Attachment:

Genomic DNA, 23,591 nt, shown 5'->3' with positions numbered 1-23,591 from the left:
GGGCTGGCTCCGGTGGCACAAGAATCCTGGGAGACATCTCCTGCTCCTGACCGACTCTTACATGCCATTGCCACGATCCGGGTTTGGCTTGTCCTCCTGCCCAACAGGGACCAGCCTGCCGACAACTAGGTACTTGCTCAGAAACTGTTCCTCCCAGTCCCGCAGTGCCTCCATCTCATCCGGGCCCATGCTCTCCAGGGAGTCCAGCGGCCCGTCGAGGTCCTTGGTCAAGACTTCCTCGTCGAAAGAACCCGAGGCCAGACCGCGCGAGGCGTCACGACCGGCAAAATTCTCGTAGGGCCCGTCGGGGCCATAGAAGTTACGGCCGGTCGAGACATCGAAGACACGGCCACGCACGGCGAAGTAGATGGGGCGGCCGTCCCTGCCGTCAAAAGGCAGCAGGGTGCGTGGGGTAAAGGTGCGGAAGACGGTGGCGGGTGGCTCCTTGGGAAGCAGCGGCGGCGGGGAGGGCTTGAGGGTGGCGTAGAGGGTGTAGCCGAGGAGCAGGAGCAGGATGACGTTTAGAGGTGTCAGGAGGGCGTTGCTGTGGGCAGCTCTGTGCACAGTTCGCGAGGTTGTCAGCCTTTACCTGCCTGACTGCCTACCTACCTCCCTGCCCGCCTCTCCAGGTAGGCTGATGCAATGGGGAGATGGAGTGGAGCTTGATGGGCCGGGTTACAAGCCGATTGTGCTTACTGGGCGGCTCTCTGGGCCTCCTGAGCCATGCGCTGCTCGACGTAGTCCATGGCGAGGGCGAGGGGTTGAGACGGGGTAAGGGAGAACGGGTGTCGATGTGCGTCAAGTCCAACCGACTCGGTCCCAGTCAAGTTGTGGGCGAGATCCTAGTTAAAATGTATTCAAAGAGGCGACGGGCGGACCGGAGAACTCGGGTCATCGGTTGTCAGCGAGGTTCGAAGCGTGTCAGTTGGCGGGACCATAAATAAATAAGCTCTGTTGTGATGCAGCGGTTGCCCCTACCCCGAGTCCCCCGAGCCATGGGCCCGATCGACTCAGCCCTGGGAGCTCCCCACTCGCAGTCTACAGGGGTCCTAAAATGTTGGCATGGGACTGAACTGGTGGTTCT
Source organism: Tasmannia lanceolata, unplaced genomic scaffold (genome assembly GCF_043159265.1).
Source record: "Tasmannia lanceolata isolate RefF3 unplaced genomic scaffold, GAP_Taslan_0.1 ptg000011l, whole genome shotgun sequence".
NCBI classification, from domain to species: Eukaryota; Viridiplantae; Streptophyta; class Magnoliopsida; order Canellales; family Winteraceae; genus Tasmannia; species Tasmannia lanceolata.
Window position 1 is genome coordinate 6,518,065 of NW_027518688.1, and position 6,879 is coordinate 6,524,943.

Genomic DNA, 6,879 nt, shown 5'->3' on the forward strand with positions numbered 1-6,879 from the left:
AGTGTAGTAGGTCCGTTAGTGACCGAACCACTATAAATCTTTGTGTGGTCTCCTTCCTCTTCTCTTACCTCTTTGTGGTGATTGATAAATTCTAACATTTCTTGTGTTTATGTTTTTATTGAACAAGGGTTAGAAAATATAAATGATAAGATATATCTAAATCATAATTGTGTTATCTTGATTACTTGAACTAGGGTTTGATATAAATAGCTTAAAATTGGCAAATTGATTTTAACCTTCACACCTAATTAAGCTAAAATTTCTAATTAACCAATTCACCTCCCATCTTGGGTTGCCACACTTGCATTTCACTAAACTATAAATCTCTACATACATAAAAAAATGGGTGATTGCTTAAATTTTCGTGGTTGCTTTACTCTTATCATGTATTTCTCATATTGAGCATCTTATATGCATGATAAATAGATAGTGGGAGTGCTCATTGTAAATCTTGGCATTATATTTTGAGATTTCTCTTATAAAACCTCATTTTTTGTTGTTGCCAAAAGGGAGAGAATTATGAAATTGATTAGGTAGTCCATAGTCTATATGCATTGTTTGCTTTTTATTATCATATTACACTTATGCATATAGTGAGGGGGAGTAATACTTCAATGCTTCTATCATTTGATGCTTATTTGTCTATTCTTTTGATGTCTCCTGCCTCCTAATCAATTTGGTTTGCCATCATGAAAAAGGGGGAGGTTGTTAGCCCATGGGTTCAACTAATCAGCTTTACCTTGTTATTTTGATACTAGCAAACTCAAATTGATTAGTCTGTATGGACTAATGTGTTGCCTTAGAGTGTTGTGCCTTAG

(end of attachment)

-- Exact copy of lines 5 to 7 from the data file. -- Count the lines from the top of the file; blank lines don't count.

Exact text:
NCBI classification, from domain to species: Eukaryota; Viridiplantae; Streptophyta; class Magnoliopsida; order Canellales; family Winteraceae; genus Tasmannia; species Tasmannia lanceolata.
Window position 1 is genome coordinate 6,518,065 of NW_027518688.1, and position 6,879 is coordinate 6,524,943.

Genomic DNA, 6,879 nt, shown 5'->3' on the forward strand with positions numbered 1-6,879 from the left: